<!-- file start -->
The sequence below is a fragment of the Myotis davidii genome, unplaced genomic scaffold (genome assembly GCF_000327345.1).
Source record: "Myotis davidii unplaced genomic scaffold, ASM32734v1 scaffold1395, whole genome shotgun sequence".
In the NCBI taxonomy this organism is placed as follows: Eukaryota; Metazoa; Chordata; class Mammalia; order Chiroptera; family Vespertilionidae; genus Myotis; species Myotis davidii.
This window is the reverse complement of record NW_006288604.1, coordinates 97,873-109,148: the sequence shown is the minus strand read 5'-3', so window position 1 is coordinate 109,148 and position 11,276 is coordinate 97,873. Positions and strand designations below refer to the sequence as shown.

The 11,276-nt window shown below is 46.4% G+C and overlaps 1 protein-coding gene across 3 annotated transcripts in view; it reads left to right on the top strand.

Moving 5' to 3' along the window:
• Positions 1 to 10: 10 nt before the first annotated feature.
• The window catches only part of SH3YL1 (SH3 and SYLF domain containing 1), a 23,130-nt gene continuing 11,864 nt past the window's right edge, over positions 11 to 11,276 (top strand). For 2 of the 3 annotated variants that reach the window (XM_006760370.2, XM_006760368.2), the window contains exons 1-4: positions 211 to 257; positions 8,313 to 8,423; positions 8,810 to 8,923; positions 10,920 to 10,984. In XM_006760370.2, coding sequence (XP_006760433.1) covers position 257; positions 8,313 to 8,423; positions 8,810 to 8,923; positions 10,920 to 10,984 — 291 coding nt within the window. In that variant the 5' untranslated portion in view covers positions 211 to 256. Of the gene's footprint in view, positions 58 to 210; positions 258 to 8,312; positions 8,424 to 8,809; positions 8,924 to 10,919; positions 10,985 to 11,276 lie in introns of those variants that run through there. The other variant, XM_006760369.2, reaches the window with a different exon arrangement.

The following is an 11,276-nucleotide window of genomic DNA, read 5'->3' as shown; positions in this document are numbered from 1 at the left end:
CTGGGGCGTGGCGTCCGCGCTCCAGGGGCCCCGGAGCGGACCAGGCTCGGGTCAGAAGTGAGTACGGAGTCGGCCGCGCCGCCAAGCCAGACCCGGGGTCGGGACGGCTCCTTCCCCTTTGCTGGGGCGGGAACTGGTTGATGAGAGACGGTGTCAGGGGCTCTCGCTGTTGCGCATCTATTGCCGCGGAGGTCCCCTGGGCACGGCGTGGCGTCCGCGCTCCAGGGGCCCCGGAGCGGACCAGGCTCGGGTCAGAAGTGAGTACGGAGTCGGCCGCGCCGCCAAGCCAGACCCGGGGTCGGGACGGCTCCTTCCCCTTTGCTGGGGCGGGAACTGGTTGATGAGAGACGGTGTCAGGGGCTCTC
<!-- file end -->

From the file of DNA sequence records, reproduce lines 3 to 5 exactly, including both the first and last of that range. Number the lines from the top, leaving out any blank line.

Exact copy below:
In the NCBI taxonomy this organism is placed as follows: Eukaryota; Metazoa; Chordata; class Mammalia; order Chiroptera; family Vespertilionidae; genus Myotis; species Myotis davidii.
This window is the reverse complement of record NW_006288604.1, coordinates 97,873-109,148: the sequence shown is the minus strand read 5'-3', so window position 1 is coordinate 109,148 and position 11,276 is coordinate 97,873. Positions and strand designations below refer to the sequence as shown.

The 11,276-nt window shown below is 46.4% G+C and overlaps 1 protein-coding gene across 3 annotated transcripts in view; it reads left to right on the top strand.